Rook Corvus frugilegus

The Rook can be distinguished from the Carrion Crow by its large, light grey beak and barer face; it is also not as sleek, often with shaggy feathers on its belly giving it an angular shape.
Typical bare grey beak and shaggy, angular shape. It is gregarious, found in flocks and roosting in rookeries of many nests in neighbouring trees.
Rook collecting acorn
Rook with acorn
Rook burrying acorn
Its corvid relative the Jay is well known for burying acorns for winter (and propagating oak trees). Here a Rook is doing the same, collecting acorns from beneath a tree and burying them in a field.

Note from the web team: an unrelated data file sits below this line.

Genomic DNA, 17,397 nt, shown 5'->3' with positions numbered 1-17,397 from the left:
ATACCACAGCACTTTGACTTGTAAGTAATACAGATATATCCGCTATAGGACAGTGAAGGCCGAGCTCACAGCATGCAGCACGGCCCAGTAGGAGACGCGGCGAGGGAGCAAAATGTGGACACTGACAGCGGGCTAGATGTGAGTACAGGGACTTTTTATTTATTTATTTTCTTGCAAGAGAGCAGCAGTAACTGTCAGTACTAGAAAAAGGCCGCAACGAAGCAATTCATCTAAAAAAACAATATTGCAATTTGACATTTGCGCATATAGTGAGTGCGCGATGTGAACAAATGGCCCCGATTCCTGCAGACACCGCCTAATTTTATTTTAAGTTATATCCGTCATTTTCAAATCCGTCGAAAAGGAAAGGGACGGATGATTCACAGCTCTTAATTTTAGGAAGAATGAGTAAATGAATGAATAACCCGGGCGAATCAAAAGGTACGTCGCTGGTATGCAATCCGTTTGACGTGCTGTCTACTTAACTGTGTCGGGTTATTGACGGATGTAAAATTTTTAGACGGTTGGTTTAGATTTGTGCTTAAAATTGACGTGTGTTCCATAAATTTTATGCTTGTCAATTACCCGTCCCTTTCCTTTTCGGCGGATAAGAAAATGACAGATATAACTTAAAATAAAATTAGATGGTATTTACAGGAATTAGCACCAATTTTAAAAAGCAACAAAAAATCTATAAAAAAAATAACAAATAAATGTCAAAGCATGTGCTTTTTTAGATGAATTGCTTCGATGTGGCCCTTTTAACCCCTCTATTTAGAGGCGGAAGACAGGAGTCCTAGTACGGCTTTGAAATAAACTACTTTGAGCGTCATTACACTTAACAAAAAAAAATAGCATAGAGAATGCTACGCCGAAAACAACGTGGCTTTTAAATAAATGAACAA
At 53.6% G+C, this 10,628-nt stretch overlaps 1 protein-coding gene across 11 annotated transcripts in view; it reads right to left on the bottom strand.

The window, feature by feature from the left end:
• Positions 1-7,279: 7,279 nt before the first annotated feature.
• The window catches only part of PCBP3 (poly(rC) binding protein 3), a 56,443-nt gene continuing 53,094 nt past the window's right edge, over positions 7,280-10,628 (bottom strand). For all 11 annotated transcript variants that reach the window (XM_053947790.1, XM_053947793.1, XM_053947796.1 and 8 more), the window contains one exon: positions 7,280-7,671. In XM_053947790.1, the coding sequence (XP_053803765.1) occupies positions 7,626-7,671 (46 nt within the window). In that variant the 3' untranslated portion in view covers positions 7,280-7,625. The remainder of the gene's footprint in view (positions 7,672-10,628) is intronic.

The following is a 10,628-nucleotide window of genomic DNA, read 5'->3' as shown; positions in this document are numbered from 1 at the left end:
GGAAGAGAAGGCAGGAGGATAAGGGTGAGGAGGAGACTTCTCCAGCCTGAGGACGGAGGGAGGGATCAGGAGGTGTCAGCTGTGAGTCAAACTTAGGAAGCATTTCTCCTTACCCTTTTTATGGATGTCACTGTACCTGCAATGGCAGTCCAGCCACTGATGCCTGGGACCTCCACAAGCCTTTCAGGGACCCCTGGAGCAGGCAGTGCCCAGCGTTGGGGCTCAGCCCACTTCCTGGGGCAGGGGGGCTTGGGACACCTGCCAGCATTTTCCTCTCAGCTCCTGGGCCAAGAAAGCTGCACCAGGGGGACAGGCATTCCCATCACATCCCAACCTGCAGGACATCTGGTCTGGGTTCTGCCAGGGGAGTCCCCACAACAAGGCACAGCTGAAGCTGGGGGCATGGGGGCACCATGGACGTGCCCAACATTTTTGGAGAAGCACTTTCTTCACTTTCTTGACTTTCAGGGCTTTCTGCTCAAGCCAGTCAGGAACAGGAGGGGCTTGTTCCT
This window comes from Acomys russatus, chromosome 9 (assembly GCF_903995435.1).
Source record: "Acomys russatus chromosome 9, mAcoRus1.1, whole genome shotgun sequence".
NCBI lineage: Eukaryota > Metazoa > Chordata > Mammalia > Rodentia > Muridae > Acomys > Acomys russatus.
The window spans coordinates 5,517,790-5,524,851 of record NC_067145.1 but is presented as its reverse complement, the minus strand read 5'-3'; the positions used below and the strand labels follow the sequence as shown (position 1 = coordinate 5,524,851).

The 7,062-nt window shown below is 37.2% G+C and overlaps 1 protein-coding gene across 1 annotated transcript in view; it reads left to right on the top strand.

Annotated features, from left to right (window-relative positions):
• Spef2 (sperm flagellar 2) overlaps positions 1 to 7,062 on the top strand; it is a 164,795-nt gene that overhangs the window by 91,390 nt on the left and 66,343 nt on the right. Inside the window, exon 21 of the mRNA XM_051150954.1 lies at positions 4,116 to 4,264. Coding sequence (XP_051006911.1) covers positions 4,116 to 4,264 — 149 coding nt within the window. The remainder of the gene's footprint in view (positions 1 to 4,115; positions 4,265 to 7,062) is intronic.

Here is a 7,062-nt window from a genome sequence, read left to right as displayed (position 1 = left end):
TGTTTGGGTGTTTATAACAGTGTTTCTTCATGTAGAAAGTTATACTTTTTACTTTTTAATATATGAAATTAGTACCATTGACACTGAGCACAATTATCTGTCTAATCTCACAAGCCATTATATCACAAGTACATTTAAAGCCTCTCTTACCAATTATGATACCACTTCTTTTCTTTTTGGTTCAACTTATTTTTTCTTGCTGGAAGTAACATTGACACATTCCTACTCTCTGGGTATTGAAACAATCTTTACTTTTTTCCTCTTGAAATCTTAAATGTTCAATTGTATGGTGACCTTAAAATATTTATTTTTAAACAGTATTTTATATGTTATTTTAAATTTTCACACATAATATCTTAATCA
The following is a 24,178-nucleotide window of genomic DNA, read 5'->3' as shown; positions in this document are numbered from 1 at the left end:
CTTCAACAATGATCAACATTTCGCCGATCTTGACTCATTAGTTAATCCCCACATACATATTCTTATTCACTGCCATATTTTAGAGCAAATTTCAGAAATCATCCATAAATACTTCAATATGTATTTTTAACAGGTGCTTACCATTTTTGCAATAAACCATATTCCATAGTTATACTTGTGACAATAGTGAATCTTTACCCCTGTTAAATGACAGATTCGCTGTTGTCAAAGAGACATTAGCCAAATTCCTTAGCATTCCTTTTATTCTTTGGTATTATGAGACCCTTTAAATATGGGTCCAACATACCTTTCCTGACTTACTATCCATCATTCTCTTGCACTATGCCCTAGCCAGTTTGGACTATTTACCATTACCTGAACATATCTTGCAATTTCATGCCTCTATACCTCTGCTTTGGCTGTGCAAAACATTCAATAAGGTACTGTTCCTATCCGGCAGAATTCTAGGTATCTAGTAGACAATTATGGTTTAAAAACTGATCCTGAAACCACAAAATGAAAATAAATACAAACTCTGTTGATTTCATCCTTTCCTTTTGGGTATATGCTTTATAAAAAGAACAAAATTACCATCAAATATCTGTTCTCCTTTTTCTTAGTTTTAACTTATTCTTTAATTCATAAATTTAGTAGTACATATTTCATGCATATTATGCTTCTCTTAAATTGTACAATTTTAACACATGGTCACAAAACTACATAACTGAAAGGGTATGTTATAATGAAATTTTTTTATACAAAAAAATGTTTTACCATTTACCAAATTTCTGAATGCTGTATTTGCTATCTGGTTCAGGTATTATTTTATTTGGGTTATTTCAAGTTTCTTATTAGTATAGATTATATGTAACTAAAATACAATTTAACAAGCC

Rook with young crows
Adult Rook (left) with bare grey beak and untidy, angular appearance and two young Rooks which look like Crows with sleeker shape and feathered top of beak (which they lose later)
Young crows begging rook for food Two young Rooks (like Crows) begging parent for food
Rook Icy morning
Rook Rook gathering nesting material
Rook with Jackdaws Rook size comparison with two Jackdaws: bigger bird and beak but smaller head
Rookery A rookery is a colony of multiple nests
Rook Some have a bluish tinge. This one has some brown feathers.